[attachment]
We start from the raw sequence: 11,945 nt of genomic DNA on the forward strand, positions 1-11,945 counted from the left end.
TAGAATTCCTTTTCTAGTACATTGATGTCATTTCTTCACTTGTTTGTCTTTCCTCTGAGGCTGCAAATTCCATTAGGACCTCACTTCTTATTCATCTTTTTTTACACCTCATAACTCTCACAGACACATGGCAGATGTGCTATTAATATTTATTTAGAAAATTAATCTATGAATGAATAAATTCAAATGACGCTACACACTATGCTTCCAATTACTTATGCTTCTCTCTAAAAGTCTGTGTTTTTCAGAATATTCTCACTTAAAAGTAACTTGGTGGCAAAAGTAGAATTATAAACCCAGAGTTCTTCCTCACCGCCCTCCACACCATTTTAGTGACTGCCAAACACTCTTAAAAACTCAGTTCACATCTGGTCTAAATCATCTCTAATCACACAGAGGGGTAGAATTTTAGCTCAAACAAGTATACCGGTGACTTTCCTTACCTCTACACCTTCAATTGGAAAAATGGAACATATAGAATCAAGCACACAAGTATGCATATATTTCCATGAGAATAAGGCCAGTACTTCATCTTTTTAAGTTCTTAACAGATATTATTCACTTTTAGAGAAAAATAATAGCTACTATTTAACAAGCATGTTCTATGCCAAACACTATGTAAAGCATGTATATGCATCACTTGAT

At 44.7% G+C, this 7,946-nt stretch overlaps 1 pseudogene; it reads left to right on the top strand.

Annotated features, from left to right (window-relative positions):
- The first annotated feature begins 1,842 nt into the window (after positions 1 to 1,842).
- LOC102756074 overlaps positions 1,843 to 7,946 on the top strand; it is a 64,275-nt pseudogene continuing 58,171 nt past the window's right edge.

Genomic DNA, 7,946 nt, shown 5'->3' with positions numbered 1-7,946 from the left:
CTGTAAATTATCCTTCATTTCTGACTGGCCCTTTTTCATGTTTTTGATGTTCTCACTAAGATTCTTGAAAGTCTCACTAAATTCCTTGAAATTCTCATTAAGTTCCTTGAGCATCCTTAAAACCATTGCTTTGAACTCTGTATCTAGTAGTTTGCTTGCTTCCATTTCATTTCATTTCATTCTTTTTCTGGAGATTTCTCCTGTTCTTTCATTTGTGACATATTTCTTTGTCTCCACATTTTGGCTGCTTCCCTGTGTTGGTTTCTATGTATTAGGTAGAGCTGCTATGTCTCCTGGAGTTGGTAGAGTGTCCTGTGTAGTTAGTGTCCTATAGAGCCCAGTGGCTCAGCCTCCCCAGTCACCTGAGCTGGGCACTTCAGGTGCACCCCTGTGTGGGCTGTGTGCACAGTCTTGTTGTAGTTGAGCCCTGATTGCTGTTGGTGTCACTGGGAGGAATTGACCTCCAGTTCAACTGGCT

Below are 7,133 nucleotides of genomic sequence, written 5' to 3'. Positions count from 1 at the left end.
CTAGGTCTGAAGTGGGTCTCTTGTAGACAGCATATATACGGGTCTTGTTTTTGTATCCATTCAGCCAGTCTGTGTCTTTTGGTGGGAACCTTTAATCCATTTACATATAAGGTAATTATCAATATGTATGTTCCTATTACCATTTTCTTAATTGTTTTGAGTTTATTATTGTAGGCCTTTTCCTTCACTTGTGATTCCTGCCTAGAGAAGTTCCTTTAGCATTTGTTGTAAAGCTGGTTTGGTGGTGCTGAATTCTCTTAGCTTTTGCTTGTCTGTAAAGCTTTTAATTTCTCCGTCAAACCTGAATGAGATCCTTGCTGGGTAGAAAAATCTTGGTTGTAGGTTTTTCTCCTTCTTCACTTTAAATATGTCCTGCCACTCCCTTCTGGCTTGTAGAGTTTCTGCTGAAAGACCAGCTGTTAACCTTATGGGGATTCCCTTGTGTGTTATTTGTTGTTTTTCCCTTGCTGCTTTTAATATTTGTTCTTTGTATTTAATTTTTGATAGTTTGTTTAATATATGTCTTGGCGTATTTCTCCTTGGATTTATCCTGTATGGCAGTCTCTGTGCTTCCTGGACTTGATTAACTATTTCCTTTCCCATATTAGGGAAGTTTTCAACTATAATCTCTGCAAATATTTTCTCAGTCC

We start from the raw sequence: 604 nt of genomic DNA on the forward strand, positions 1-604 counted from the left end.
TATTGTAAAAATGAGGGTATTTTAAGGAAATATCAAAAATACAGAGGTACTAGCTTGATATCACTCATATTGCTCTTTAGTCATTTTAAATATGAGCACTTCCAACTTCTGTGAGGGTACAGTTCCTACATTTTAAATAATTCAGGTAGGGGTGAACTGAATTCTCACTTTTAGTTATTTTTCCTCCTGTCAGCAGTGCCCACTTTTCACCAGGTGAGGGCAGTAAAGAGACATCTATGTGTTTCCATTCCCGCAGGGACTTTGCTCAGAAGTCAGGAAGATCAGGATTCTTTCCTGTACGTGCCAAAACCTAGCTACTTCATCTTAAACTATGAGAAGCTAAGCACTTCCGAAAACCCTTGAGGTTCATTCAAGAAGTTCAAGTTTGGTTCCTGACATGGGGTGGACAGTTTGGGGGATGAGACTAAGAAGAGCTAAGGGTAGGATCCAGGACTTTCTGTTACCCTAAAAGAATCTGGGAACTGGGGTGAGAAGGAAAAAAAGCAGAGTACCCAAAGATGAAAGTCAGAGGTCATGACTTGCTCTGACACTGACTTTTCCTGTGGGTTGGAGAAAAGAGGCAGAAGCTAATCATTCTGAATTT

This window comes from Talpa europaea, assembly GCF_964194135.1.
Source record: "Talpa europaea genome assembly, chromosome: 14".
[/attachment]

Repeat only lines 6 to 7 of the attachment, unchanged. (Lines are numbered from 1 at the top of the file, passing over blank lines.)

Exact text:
- LOC102756074 overlaps positions 1,843 to 7,946 on the top strand; it is a 64,275-nt pseudogene continuing 58,171 nt past the window's right edge.

Genomic DNA, 7,946 nt, shown 5'->3' with positions numbered 1-7,946 from the left: